Home Secretary announces new UK points-based immigration system
The UK Government has made another major step towards a post-Brexit UK economy today with the publication of its much-trailed points-based immigration system, a key pledge in the Conservatives 2019 election manifesto.
I have two immediate thoughts on this. Firstly, I’m glad the Home Office has dropped the phrase ‘Australian-style’ from the descriptor of its new policy. The tendency to describe post-Brexit policy after friendly-sounding Commonwealth countries has been an effective and cynical way to avoid talking about the detail. Secondly, the policy isn’t that new.
The radical change is the removal of the automatic right to live and work in the UK for nationals of any EU member state (so called ‘free movement’) from the 1st January 2021. This is a big change; millions of people have taken up that right in the past 45 years and today there are 3.4 million EU nationals living in the UK. EU nationals play a big role in logistics, the Freight Transport Association skills report in 2019 reports that they make up 13% of the logistics workforce across transport and storage.
We know that the EU nationals already here will be allowed to stay, but from 1st January an EU citizen seeking to enter the UK to live and work will be treated the same as immigrants from anywhere else in the world.
Apart from this seismic change, the rest of the system stays pretty much the same as it is for non-EU nationals today. The government is not actually proposing an Australian style points-based immigration system. Not least because the Australian system is designed to attract more people to come live and work in Australia, not restrict numbers as the Government’s policy sets out to do. The crucial difference from the Australian system is that for all but the highest skilled workers, so called ‘exceptional talent’, the only route into the UK is if you have secured a firm job offer. The points bit only kicks in for those that have an offer of work and so the new system is at best a ‘points-hybrid’ system.
Specifically, in order to get a visa to work a person must secure 70 points. Of these, 50 points are must haves – they include:
(1) have a firm job offer (20 points),
(2) job is at the appropriate skill level (20 points) – this is simplified as A-level equivalent qualification
(3) speaks English to the required level (10 points)
After this the person must make up the remaining 20 points through meeting one or a combination of the following:
(4) salary of at least £25,600 (pa) (20 points)
(5) job in shortage occupation (a list of these is set by the independent migration advisory committee) (20 points)
(6) hold a PhD in a relevant subject (10 Points) or if it’s a PHD in a science, technology, engineering of mathematics discipline (20 points)
I’m sure you are ahead of me – this means that many of the vital jobs in cold chain like warehouse operatives and HGV drivers will not qualify. However, it does at least in theory mean that there will be opportunities for higher skilled management level workers, systems engineers and more.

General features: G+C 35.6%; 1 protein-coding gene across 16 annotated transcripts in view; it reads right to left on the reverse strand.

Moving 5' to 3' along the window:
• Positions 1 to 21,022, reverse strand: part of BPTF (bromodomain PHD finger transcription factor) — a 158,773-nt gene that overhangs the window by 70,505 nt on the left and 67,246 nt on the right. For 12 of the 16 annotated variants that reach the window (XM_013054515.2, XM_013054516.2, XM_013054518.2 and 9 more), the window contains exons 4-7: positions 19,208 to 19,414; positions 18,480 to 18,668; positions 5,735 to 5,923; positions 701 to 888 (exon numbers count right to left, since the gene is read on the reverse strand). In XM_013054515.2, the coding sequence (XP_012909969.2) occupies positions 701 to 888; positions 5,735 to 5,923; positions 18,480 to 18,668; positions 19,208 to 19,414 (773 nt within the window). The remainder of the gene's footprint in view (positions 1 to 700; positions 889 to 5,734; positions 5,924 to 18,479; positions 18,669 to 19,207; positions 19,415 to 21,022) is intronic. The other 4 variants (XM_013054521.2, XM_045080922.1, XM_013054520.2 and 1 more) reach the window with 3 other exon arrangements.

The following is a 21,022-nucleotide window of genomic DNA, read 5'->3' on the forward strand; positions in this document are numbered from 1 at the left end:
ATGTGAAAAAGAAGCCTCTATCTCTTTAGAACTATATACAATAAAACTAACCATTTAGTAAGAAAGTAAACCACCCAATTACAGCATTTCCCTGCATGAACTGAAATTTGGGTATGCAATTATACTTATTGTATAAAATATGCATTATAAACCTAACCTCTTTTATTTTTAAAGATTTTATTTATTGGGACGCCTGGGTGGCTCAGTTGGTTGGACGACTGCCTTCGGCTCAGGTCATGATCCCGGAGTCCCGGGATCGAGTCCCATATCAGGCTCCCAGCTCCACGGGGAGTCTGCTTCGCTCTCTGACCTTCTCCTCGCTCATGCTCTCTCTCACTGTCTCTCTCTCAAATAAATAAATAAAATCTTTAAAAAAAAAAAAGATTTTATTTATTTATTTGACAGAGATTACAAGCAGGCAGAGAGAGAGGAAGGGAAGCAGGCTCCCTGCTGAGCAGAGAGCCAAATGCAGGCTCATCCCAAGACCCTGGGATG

It’s hard to underestimate how fundamentally this change will impact on the industry. We have to assume further wage inflation in an already tight market but that is probably only the start of the changes that could play out.
We, along with fellow voices across not only logistics but the whole business sector, have warned robustly about the implications of this new policy. Government has heard those warnings and decided to plough on, they are explicit in their view that this disruption is necessary. The argument is that any short-term pain will pay off in the longer term. Their belief, which is essentially an act of faith, is that restricting ‘low skilled’ labour will force improvements in productivity, higher wages and better jobs across the economy.
The view that has been expressed to me directly by ministers is that our industry has been too dependent on free access to low skilled labour and that has stopped the investment we should have been making in innovation such as automation and digitisation.
Whilst the headlines are bullish, I am sure there are nerves in Whitehall. It’s unusual for a Conservative Government to make such an anti-business move and the ramifications will be long lasting. I am sure that is why there is some hedging in the statement – promises to keep the system under review for example.
I also predict that there will be significant attention placed on things like the shortage occupation list where sectors in distress could potentially be given greater opportunities to seek out and recruit staff. As an immediate priority the Cold Chain Federation, we will continue our work with the likes of the RHA and FTA to press for the inclusion of HGV drivers on this list.
This is the latest milestone in our journey out of the EU. As with all the changes ahead the first stage is one of disruption, businesses have to be proactive and make plans to mitigate and adapt to the changing world as much as they can. The Cold Chain Federation is here to help in anyway we can.